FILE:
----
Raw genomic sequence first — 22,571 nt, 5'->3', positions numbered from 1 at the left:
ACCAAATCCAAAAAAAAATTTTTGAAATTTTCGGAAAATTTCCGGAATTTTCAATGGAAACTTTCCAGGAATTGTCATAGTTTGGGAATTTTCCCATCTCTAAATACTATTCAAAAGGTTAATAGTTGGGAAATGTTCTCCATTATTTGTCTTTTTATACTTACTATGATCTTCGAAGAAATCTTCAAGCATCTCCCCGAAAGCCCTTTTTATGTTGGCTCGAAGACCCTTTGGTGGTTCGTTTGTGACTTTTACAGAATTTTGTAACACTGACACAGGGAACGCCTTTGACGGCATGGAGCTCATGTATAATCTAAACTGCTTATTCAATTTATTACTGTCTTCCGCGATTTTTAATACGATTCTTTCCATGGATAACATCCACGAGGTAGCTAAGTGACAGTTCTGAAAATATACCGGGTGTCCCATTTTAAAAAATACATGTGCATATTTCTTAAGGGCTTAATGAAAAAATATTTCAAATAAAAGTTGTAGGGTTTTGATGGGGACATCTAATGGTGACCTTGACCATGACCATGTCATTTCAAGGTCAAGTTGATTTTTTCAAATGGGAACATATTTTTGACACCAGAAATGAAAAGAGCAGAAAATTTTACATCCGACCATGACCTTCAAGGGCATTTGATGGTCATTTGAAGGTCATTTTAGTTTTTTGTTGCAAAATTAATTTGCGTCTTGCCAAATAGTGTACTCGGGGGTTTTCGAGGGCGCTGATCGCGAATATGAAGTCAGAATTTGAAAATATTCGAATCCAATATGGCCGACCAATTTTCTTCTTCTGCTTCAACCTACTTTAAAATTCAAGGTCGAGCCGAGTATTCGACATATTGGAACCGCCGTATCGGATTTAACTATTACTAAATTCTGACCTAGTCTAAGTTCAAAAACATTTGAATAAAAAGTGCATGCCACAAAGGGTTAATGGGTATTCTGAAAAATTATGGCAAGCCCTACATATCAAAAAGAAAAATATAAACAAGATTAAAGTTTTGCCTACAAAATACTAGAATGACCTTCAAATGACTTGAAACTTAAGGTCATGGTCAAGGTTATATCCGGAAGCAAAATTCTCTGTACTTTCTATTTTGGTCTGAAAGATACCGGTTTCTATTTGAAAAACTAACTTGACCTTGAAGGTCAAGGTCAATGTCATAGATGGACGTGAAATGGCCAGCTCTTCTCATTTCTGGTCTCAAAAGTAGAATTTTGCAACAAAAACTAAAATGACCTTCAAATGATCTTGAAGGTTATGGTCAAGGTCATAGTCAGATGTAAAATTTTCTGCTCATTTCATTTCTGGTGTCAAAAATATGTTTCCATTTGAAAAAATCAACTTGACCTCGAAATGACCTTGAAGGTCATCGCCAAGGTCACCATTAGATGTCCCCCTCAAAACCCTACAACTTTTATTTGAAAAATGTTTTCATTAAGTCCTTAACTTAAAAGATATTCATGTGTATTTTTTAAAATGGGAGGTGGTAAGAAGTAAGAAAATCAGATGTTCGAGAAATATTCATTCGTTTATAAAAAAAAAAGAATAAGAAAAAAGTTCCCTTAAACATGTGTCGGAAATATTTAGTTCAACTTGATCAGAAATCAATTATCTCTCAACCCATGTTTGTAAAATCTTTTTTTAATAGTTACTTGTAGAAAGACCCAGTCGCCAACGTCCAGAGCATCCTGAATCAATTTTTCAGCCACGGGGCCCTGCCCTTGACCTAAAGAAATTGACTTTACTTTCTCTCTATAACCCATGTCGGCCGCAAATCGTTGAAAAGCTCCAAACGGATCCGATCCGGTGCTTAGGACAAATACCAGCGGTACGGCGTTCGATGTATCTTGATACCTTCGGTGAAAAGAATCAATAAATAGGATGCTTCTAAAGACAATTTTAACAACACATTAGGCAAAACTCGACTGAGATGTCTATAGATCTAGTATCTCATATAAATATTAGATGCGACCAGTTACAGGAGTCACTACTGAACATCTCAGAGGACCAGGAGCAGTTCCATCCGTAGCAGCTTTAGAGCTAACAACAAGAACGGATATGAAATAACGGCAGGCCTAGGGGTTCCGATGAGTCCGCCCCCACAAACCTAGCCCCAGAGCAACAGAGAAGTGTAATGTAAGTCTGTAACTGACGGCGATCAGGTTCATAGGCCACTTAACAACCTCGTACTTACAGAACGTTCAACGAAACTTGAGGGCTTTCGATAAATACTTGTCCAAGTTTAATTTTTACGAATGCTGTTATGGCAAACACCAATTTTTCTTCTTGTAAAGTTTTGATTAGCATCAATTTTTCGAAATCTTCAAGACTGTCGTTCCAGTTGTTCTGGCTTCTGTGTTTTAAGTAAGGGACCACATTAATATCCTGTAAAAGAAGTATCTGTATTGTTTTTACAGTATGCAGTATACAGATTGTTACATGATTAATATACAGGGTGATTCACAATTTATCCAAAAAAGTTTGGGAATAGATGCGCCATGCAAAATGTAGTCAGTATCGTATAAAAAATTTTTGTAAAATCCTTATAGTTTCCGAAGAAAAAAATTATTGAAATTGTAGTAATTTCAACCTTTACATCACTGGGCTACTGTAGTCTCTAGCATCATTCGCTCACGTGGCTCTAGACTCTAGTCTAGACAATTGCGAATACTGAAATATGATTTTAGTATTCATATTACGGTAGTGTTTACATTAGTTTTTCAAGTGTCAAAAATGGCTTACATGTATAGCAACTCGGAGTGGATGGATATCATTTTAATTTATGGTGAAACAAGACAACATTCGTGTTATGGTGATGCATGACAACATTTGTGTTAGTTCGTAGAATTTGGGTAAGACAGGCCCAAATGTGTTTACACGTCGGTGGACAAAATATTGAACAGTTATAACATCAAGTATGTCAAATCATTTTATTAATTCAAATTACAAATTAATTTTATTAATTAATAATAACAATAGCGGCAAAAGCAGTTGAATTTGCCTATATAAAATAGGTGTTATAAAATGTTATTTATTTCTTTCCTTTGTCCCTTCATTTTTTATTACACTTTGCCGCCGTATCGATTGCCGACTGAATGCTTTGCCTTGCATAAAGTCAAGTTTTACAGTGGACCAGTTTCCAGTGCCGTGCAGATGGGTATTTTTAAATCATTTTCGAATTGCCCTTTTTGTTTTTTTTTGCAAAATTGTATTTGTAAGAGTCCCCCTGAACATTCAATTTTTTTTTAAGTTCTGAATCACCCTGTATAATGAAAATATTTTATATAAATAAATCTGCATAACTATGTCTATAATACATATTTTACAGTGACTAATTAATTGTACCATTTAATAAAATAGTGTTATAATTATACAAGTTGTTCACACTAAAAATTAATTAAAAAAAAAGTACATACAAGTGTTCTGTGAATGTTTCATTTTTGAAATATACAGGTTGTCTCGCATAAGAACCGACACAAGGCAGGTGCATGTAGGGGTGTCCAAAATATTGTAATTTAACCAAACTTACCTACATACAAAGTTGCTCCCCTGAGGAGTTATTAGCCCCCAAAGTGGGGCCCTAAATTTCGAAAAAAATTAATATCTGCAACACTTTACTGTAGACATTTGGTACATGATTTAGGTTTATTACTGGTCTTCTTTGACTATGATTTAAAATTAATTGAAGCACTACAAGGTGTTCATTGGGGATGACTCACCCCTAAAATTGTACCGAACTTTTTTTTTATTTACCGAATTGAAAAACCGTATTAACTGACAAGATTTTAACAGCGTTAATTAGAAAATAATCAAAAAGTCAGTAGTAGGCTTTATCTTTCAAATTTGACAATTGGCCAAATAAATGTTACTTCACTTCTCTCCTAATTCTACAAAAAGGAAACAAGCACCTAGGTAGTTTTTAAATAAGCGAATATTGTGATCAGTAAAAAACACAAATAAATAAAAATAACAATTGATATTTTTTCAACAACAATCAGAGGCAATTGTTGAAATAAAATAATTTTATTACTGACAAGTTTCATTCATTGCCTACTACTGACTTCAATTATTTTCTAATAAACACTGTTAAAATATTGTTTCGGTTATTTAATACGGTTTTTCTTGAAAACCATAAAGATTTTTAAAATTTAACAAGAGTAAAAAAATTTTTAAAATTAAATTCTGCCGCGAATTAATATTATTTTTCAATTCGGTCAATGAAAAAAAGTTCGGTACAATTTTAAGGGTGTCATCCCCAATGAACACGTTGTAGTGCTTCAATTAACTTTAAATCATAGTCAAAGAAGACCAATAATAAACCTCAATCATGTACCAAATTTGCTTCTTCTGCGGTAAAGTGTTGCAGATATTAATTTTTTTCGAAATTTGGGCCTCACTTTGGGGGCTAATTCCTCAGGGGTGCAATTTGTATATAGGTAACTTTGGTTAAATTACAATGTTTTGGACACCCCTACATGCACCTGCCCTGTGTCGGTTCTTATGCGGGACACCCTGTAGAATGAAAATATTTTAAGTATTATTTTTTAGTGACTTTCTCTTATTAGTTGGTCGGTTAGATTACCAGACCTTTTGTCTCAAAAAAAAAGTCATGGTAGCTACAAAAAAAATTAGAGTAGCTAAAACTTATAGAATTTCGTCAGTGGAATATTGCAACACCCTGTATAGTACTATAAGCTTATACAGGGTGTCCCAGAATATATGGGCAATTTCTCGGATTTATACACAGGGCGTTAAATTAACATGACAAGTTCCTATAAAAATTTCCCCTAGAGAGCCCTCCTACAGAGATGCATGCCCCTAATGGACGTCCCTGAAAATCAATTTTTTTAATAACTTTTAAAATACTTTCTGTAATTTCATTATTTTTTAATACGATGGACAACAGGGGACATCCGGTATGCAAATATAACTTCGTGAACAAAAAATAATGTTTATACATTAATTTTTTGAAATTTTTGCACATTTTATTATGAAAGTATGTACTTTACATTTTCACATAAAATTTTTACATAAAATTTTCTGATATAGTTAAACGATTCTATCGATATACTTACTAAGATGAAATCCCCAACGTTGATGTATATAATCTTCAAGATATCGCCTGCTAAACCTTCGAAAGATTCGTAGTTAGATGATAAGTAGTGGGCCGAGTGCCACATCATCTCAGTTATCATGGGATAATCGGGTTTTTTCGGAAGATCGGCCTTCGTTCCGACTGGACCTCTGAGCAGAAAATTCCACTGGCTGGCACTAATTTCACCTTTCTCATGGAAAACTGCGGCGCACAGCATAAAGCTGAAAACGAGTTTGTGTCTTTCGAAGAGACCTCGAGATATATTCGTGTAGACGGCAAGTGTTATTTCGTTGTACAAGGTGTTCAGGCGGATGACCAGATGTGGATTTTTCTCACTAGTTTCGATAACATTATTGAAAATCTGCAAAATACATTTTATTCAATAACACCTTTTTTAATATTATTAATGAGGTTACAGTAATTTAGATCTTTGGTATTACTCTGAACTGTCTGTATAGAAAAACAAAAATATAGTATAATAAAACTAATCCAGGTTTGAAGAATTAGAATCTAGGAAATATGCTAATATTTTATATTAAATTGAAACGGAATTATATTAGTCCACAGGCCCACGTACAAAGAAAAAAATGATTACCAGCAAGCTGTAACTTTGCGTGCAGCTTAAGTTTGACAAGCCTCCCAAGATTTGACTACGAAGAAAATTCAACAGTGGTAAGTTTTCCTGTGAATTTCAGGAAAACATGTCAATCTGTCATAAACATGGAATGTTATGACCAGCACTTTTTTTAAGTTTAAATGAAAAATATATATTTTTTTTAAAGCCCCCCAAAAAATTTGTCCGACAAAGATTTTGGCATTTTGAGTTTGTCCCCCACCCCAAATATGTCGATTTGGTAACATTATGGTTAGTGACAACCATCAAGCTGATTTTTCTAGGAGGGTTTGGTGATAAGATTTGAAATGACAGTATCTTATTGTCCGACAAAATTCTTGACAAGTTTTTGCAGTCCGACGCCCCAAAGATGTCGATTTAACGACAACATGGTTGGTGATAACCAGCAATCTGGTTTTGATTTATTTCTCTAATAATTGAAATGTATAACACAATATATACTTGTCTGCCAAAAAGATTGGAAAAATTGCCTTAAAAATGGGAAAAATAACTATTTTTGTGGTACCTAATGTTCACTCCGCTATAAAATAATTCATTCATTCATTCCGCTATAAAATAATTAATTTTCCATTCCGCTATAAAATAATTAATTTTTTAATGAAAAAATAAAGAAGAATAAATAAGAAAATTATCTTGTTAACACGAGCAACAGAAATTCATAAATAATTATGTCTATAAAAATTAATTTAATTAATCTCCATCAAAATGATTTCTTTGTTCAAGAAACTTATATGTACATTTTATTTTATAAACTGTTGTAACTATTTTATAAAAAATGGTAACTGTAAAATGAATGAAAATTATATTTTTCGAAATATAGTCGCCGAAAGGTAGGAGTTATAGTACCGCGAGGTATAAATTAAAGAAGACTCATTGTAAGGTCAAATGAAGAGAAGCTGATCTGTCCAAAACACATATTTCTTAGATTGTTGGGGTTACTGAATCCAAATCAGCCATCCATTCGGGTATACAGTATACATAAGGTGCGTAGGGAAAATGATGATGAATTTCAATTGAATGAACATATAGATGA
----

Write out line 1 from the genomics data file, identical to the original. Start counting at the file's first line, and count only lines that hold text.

Raw genomic sequence first — 22,571 nt, 5'->3', positions numbered from 1 at the left: